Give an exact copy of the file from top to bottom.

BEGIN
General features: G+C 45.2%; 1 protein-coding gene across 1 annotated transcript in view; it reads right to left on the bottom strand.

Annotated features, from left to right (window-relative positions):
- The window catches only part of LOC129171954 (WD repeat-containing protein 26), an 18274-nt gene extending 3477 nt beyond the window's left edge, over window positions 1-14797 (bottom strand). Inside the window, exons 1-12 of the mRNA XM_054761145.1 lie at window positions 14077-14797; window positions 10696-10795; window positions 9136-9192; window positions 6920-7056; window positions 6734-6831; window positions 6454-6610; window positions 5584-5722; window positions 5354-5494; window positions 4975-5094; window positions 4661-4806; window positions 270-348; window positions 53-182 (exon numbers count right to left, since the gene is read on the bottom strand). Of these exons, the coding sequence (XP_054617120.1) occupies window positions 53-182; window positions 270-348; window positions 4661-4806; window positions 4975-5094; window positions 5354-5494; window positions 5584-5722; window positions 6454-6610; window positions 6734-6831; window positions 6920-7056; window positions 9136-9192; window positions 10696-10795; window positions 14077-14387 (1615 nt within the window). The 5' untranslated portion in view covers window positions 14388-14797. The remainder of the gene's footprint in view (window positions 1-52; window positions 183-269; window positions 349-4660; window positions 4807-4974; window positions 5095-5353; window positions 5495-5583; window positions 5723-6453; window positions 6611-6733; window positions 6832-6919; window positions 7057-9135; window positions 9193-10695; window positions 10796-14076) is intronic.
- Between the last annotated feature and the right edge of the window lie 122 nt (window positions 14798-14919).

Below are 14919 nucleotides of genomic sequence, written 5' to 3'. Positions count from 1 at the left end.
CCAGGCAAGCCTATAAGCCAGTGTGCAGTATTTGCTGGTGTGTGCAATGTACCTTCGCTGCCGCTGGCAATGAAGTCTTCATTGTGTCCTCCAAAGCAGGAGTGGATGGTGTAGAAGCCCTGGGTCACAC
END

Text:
General features: G+C 45.2%; 1 protein-coding gene across 1 annotated transcript in view; it reads right to left on the bottom strand.

Annotated features, from left to right (window-relative positions):
- The window catches only part of LOC129171954 (WD repeat-containing protein 26), an 18274-nt gene extending 3477 nt beyond the window's left edge, over window positions 1-14797 (bottom strand). Inside the window, exons 1-12 of the mRNA XM_054761145.1 lie at window positions 14077-14797; window positions 10696-10795; window positions 9136-9192; window positions 6920-7056; window positions 6734-6831; window positions 6454-6610; window positions 5584-5722; window positions 5354-5494; window positions 4975-5094; window positions 4661-4806; window positions 270-348; window positions 53-182 (exon numbers count right to left, since the gene is read on the bottom strand). Of these exons, the coding sequence (XP_054617120.1) occupies window positions 53-182; window positions 270-348; window positions 4661-4806; window positions 4975-5094; window positions 5354-5494; window positions 5584-5722; window positions 6454-6610; window positions 6734-6831; window positions 6920-7056; window positions 9136-9192; window positions 10696-10795; window positions 14077-14387 (1615 nt within the window). The 5' untranslated portion in view covers window positions 14388-14797. The remainder of the gene's footprint in view (window positions 1-52; window positions 183-269; window positions 349-4660; window positions 4807-4974; window positions 5095-5353; window positions 5495-5583; window positions 5723-6453; window positions 6611-6733; window positions 6832-6919; window positions 7057-9135; window positions 9193-10695; window positions 10796-14076) is intronic.
- Between the last annotated feature and the right edge of the window lie 122 nt (window positions 14798-14919).

Below are 14919 nucleotides of genomic sequence, written 5' to 3'. Positions count from 1 at the left end.
CCAGGCAAGCCTATAAGCCAGTGTGCAGTATTTGCTGGTGTGTGCAATGTACCTTCGCTGCCGCTGGCAATGAAGTCTTCATTGTGTCCTCCAAAGCAGGAGTGGATGGTGTAGAAGCCCTGGGTCACAC